Deepfake tech reared its digitally altered head in Indian politics, but with a twist: Altered images of a politician were produced by his own campaign.

What happened: On the eve of a legislative assembly election, the local branch of India’s national ruling party, the Bharatiya Janata Party, released a video of its local leader criticizing the opposition in a language he does not speak, according to Vice.

How it works: The BJP hired a local company, Ideaz Factory, to feature Delhi BJP president Manoj Tiwar in a video aimed at voters who speak Haryanvi, a Hindi dialect spoken by many of the city’s migrant workers.

  • Tiwari recorded a clip in which he accuses his opponents, in Hindi, of breaking campaign promises. A voice actor translated his words into Haryanvi, and Ideaz Factory used a GAN to transfer the actor’s mouth and jaw motions onto Tiwari’s face. Experts at the Rochester Institute of Technology quoted by Vice believe the company based its model on Nvidia’s vid2vid.
  • The party released the altered video to thousands of WhatsApp groups, reaching as many as 15 million people. Then it commissioned a second deepfake of Tiwari speaking English.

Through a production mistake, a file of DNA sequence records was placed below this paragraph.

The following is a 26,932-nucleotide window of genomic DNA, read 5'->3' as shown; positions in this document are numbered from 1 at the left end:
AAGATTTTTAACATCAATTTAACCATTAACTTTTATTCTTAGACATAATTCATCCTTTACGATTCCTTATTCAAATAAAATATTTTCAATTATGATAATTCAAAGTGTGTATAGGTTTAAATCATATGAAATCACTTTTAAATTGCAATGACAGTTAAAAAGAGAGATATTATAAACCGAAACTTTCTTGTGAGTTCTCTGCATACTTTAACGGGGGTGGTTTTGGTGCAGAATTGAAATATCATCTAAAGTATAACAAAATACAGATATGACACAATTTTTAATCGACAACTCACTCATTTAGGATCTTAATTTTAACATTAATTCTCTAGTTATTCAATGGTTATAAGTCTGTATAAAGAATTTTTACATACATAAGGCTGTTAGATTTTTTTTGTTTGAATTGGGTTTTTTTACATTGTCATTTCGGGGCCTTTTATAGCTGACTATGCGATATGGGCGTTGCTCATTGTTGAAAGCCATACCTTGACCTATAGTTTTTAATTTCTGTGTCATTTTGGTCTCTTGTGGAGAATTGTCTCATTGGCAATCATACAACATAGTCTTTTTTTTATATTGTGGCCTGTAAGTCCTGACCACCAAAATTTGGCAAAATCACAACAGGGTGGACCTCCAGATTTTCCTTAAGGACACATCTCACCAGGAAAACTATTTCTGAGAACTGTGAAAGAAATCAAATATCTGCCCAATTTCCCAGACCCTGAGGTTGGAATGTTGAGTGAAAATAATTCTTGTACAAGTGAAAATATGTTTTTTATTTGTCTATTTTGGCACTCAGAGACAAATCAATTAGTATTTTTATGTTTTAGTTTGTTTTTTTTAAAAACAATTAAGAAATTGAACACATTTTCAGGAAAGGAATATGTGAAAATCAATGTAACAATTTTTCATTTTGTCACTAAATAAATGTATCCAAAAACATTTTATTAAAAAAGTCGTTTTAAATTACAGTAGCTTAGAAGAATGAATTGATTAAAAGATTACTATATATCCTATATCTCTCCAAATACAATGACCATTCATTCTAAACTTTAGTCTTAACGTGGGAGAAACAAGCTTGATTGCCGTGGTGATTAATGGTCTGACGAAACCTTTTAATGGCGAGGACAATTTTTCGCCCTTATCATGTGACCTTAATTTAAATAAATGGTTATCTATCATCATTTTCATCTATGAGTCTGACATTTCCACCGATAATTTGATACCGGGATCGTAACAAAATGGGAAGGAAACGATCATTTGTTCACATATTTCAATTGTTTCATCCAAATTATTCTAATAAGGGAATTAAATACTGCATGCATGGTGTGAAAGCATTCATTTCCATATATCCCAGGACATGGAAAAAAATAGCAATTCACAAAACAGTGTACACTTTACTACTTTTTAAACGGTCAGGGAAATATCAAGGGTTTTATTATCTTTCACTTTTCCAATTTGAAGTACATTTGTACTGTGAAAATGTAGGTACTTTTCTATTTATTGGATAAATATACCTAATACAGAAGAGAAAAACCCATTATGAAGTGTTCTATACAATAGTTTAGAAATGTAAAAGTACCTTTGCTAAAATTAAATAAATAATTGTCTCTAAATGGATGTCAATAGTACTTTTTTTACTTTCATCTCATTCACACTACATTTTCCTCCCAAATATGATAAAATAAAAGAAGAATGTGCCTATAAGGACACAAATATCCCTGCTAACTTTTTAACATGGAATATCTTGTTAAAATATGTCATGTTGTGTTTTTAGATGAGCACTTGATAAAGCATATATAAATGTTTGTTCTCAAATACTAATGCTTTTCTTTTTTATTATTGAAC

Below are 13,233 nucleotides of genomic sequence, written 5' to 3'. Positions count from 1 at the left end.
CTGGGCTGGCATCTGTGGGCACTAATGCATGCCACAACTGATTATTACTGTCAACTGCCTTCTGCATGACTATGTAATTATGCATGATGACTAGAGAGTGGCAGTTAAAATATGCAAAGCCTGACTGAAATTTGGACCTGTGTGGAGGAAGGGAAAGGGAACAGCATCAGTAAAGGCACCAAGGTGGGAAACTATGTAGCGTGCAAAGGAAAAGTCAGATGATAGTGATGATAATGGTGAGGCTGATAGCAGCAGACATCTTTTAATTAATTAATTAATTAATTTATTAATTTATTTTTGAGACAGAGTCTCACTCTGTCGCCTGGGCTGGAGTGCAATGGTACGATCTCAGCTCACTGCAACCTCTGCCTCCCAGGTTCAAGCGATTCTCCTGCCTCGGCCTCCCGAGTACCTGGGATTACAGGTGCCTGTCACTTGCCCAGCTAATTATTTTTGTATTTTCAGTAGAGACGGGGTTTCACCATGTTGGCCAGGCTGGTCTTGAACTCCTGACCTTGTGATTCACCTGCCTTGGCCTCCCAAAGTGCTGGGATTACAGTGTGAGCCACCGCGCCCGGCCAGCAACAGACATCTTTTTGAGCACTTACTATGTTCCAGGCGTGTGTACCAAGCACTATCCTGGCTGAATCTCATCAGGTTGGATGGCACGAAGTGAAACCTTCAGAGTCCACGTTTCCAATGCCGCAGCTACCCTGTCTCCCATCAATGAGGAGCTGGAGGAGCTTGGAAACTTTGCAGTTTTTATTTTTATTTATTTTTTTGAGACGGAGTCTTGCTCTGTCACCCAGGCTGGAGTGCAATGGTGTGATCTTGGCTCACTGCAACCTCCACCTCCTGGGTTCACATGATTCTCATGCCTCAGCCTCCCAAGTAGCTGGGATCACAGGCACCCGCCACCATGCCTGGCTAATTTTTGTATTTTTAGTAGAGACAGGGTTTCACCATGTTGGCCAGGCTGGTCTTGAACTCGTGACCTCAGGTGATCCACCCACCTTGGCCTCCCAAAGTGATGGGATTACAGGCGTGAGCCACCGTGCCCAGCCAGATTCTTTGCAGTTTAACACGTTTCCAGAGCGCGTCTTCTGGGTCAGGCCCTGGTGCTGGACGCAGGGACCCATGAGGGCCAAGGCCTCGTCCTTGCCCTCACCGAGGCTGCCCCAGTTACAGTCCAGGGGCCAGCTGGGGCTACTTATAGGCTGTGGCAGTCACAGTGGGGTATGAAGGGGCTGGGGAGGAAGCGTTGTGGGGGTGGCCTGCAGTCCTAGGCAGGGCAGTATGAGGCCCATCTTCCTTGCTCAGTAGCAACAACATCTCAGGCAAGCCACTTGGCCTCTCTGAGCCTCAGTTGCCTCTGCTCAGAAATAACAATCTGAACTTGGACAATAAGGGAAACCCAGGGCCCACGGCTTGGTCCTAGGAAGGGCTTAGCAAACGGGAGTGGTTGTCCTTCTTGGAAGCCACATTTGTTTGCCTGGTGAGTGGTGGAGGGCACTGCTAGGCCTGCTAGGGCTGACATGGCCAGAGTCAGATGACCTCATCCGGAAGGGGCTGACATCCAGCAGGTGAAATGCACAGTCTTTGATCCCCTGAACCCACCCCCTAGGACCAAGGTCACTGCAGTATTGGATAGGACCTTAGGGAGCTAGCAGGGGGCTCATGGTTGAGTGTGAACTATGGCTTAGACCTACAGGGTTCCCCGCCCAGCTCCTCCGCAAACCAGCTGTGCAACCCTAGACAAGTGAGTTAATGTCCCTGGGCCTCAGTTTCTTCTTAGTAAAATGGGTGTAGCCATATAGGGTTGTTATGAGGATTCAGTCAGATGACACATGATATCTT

• The BJP later called the effort a “test,” not an official part of its social media campaign. Encouraged by what it characterized as positive reactions from viewers, Ideaz Factory hopes to apply its approach to upcoming elections in India and the U.S.

Why it matters: Deepfakery’s political debut in India was relatively benign: It helped the ruling party reach speakers of a minority language, possibly fooling them into thinking Tiwar spoke their tongue. Nonetheless, experts worry that politicians could use the technology to supercharge propaganda, and malefactors could use it to spur acts of violence.

We’re thinking: We urge teams that create deepfakes to clearly disclose their work and avoid misleading viewers. As it happened, the fakery didn’t help much: The BJP won only eight of 70 parliamentary seats in the Delhi election.

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